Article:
The impregnated paper is laminated to the board at a temperature and pressure and" for a time sufiicient to convert the diallyl phthalate to a thermoset resin. The laminating pressure need only be high enough to consolidate the resin and to provide small amounts of flow, and will depend upon such factors as the density and surface of the core and the flow characteristics of the impregnated paper. Pressures approaching contact pressure, and as high as 450 p.s.i., have been used successfully. At low laminating pressures diallyl phthalate resin flows sufficiently to produce a uniform finish of any desired gloss. For most laminates a convenient pressure is in the range of l00250 p.s.i. Where maximum resin How is re quired, such as with rough veneered cores, best results are obtained when the laminating pressure is increased to about 250-300 p.s.i. If it is desired to laminate at pressures in excess of 350 p.s.i., it may be advisable to use paper in which the resin flow has been retarded by advancing the cure of a small portion of the resin during the drying operation, since high laminating pressures are known to reduce the thickness of the resin film on the laminate. However, as previously stated, with impregnated papers containing less than about 64% resin, no resin film at all is obtained, even at very low laminating pressures.

The curing temperature should be high enough to activate the catalyst, and to provide a reasonable rate of cure.

For commercial operation, the shorter the curing cycle the greater the productivity, so that high curing temperatures are preferred from practical considerations. In practice the maximum laminating temperature is controlled by the stability of the core. Curing temperatures up to 400 F. for up to five minutes have been used Without charring such core materials as Masonite. Lower temperatures of course require a longer curing time, and temperatures as low as 200 F. have been used for prolonged periods. A temperature range of about 250 F. to 400 F. is preferred, and within this range the rate of polymerization is reasonable, with no significant decomposition and degradation of the laminates. It is not necessary to cool the cured laminate in the press before removal.

The laminates thus produced have a flat, undistorted surface, since volumetric shrinkage is less than 1% in advancing from the thermoplastic resin to the fully crosslinked, thermoset polymer. The surfaces may be glossy or satin finish, depending on the caul surfaces employed. The products have high dimensional stability, and outstanding resistance to abrasion, heat, wear, Weathering, and the action of harsh chemicals.

The practice of this invention is illustrated further in the following examples. All parts are by weight unless otherwise indicated.

xample I A typical diallyl phthalate thermoplastic polymer, used in this and the succeeding examples, was prepared as follows: 8860 pounds of monomer, 622 pounds of isopropanol (91% by volume) and 75 pounds of hydrogen peroxide (50.4'% H 0 We're charged to a 1500 gallon stainless steel reactor, thoroughly agitated and heated to a pot temperature of 104-l08 C. at total reflux. After 10 hours the viscosity of the reaction mixture had increased to 27 cps. at 106 C., as measured by a Bendix Ultraviscoson computator. The batch was cooled, to obtain a reaction product having a viscosity of 425 cps. at 25 C. This polymeric reaction product, which consists of approximately 27% polymer, 67% unreacted monomer and 6% isopropanol, was mixed intimately with 48,000 pounds of isopropanol (91% by volume), and the converted polymer precipitated at 0 C. The solid polymer was separated by filtration and dried, to yield a 27.6% conversion of monomer to polymer. Properties of a polymer obtained by this process are:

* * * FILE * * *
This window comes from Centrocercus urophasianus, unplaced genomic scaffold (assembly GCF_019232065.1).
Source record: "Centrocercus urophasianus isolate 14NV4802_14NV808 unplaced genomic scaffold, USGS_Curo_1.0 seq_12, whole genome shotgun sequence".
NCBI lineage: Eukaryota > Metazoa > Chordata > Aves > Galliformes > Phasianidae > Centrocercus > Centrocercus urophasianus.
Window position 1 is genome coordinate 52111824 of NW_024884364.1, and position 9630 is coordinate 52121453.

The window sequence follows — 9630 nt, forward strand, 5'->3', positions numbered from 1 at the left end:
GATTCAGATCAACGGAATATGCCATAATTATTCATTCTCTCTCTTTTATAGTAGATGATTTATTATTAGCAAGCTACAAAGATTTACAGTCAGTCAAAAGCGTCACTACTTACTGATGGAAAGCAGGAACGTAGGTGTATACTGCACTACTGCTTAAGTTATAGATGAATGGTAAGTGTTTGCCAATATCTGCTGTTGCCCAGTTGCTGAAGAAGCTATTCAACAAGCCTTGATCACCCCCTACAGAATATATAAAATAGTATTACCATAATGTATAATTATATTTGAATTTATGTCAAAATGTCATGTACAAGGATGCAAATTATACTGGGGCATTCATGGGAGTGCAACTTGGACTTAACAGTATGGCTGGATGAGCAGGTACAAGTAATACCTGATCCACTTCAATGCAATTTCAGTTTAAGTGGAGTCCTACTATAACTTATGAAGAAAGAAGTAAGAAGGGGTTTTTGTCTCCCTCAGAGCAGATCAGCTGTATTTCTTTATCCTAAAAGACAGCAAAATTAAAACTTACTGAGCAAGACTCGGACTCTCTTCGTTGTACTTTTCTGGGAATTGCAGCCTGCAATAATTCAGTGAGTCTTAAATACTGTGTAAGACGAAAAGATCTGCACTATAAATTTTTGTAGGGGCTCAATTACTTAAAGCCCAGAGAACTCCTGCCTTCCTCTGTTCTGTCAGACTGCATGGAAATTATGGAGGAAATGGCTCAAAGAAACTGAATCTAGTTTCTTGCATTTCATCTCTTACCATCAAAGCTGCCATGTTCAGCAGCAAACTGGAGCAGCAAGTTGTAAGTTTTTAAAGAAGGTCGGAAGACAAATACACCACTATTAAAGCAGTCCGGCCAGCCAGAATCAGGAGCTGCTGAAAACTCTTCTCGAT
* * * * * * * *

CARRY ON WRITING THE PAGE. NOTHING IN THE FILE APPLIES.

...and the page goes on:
PPV, cps., at 25 C 354 Softening range C 80105 Iodine No 55 Sp. gr. at 25 C. (ASTM D79250) 1.267

The PPV given above is the precipitated polymer viscosity, the viscosity measured at 25 C. of a 25.0% solution of polymer in monomer.

The product is a thermoplastic solid possessing residual unsaturation. It is readily soluble in low molecular weight ketones, benzene, ethyl acetate and other solvents, and insoluble in alcohols, water and aliphatic hydrocarbons. A laminate employing this polymer was prepared as follows:

A printed machine-finish alpha-cellulose paper of five mils thickness was coated by the dip and flow method, by passing at the rate of 10 feet per minute into a solution of the following composition:

Parts Diallyl phthalate polymer 95 Diallyl phthalate monomer Lauric acid 3 Tert.-butyl perbenzoate 3 Acetone 200 The coated paper was dried at 150 F. for 14 minutes, and then passed through the solution again, at the rate of feet per minute. The paper was dried at 250 F. for 7 minutes, to produce a tack-free impregnated paper having a resin content of 65.5% and a volatile content of 4.4%. Resin content was measured by weighing samples of untreated and coated paper and assigning the weight gain as resin content. Percent volatiles was measured as the weight loss after heating for 10 minutes at 320 F. The paper was laminated to a core of Duolux tempered Masonite, a compressed hardboard 0.125 inch in thickness and having a density of 1.1 g./cm. which had been pre dried for 5 minutes at 350 F. The layup consisted of a slip caul (to protect the laminate from the surface of the press platen), followed by a sheet of glassine separator paper and a sheet of phenolic impregnated kraft paper (as a balancing sheet), the Masonite core, the diallyl phthalate impregnated paper, and a polished aluminum caul plate. The layup was cured in a laminating press by heating for 20 minutes at 300 F., under a pressure of 350 p.s.i. The laminate was removed from the press and the cauls stripped off, to produce a smooth, glossy finish laminate. Microscopic examination of a polished section of this laminate showed a smooth, even resin coating of 2 mil thickness on the surface of the laminate. The 60 specular gloss of this sample was 90%, based on black glass as 100%.